Carjacking and Grand Theft Auto Are Not the Same Thing – What is the Legal Difference in California?

Carjacking and Grand Theft Auto Are Not the Same Thing – What is the Legal Difference in California?

Carjacking is always a serious crime, but the difference between it and grand theft auto (GTA) can add up to years in prison. In California, there are several crucial distinctions between the two. Keep reading to learn what they are and contact Chambers Law Firm at 714-760-4088 for a free legal consultation.

Essential elements that make up the difference

The two main questions that will determine if the charge is grand theft or carjacking are these:

  1. How do you get in the car?
  2. How long do you plan to keep the vehicle?

If you are arrested after stealing a car, a carjacking charge rather than a GTA charge could make the difference between a misdemeanor and a serious felony.

Carjacking is always a felony on the state of California

A conviction for carjacking in California is a felony punishable by up to nine years in state prison. If you used a weapon or wounded someone, you could face greater charges for carjacking. A California prosecution must establish the following to convict you of carjacking: You took control of a motor vehicle from someone else against their consent, with the intent of keeping control of the vehicle.

Maintaining control of a vehicle does not mean that you must utilize it as your own. Instead, all you have to do is intend to keep the victim from driving the way they planned. A carjacking accusation can be filed with a simple instruction to drive left when they wished to turn right. Furthermore, the person from whom you borrow the car does not need to be present in the vehicle. Any use of force or fear against them to seize their car while they are next to it or in close proximity is carjacking.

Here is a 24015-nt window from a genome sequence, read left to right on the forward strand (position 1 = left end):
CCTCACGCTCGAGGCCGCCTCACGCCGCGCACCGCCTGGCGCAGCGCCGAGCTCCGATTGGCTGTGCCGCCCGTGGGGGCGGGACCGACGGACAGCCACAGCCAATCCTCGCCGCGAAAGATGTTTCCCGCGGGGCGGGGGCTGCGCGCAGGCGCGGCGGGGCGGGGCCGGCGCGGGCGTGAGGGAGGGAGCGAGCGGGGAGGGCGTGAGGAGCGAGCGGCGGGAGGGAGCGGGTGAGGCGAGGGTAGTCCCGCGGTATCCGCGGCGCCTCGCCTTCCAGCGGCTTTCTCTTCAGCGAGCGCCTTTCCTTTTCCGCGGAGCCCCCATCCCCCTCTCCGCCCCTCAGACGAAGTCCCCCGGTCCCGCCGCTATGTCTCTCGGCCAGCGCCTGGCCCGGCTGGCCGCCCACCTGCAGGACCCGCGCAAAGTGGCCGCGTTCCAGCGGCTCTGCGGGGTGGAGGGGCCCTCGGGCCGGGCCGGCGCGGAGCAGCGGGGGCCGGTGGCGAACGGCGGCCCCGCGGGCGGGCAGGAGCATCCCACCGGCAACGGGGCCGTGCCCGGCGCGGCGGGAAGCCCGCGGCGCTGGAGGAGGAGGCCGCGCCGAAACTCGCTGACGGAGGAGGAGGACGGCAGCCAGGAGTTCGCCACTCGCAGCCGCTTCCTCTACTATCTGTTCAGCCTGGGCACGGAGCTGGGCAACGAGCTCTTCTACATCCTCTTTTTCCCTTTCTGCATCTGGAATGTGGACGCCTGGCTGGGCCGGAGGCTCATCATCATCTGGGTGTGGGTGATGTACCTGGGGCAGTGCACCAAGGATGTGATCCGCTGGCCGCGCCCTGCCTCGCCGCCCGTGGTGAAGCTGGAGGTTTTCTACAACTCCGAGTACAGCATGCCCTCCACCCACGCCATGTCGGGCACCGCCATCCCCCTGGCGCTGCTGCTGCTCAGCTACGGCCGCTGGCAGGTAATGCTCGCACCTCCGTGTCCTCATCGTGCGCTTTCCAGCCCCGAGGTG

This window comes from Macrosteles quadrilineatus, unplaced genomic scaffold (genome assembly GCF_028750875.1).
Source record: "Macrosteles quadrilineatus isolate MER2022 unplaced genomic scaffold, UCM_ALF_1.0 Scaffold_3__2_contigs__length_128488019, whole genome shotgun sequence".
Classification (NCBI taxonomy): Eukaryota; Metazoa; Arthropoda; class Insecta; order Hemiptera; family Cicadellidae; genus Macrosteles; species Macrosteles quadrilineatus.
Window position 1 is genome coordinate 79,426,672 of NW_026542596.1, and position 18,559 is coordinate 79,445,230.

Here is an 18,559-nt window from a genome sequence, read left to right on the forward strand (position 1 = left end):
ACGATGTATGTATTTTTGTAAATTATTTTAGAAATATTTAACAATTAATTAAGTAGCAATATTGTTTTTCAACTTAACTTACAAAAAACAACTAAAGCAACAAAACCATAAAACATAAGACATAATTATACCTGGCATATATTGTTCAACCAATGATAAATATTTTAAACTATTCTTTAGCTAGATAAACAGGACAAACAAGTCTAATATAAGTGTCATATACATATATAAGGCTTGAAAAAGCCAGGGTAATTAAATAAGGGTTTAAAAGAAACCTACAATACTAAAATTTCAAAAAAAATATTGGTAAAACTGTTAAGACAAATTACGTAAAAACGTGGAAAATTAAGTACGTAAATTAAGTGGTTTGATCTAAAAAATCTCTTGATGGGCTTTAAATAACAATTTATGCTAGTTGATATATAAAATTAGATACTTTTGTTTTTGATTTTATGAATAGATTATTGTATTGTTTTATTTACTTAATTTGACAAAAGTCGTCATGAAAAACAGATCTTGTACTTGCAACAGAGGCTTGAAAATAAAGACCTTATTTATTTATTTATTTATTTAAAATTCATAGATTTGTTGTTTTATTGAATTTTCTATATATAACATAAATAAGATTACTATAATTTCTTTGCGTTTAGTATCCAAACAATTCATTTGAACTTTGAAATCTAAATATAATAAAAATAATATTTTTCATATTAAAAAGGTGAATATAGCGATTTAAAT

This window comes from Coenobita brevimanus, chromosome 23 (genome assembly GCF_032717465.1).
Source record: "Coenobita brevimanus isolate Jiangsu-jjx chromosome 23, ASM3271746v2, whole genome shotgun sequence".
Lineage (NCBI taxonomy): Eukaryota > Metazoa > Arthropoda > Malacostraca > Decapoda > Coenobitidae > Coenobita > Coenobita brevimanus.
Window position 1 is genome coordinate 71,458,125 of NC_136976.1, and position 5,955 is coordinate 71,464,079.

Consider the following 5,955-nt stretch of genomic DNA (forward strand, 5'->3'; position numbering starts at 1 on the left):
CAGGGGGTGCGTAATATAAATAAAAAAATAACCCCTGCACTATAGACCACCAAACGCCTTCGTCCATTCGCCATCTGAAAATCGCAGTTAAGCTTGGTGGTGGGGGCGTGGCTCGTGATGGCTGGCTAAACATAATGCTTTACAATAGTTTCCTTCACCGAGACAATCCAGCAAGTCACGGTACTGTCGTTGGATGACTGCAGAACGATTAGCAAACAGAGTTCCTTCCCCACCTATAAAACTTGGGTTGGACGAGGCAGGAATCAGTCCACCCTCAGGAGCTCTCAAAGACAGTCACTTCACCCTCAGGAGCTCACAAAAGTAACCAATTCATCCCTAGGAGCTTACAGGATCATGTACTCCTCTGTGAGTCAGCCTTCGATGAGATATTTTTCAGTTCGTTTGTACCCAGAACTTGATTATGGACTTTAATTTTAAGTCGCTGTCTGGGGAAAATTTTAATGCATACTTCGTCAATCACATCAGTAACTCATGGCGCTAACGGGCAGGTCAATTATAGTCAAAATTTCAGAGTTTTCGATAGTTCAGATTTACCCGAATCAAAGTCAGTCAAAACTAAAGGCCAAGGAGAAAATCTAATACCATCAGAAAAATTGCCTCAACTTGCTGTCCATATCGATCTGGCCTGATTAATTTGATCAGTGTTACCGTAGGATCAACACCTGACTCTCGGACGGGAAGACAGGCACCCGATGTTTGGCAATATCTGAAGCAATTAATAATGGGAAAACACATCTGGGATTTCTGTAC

Grand theft auto can be a felony or a misdemeanor in the state of California

Grand theft auto is a “wobbler” crime in California because a prosecutor can charge it as a misdemeanor or a felony. GTA is usually a crime that carries a sentence of 16 months to two years in state prison. A prosecution must prove the following to prosecute you for GTA:

  • Took another person’s automobile without their consent
  • Intended to keep the car permanently or for an extended period of time
  • The car was valued at least $950

It is not GTA in California if you simply drive someone’s car around the block. This is known as joyriding, and it is a less serious crime.

What’s the difference between carjacking and GTA?

The process you utilized to take the car differs significantly between carjacking and GTA. Carjacking necessitates the vehicle being taken by force or fear, whereas GTA does not.

GTA, not carjacking, is when you break into an unattended car and there is no owner in the immediate proximity. You would commit carjacking by waving a knife or gun and urging the owner to “start the car.” California punishes carjacking more severely than GTA because it is done with force or fear.

A second distinction is the length of time you want to keep the vehicle. While GTA requires you to plan on keeping the automobile for an extended period of time, carjacking can be done in a matter of seconds. Even if you get out at the next red, you have likely committed carjacking if you enter a vehicle, grab a gun, and scream “Drive!” If you have been caught after taking an automobile, it is critical to retain an experienced criminal defense attorney because the difference between the two accusations might mean years in state prison.

Chambers Law Firm can aggressively defend you and battle for your innocence after an arrest for a vehicular crime. To schedule a free consultation, please contact us at 714-760-4088 or dchambers@clfca.com.

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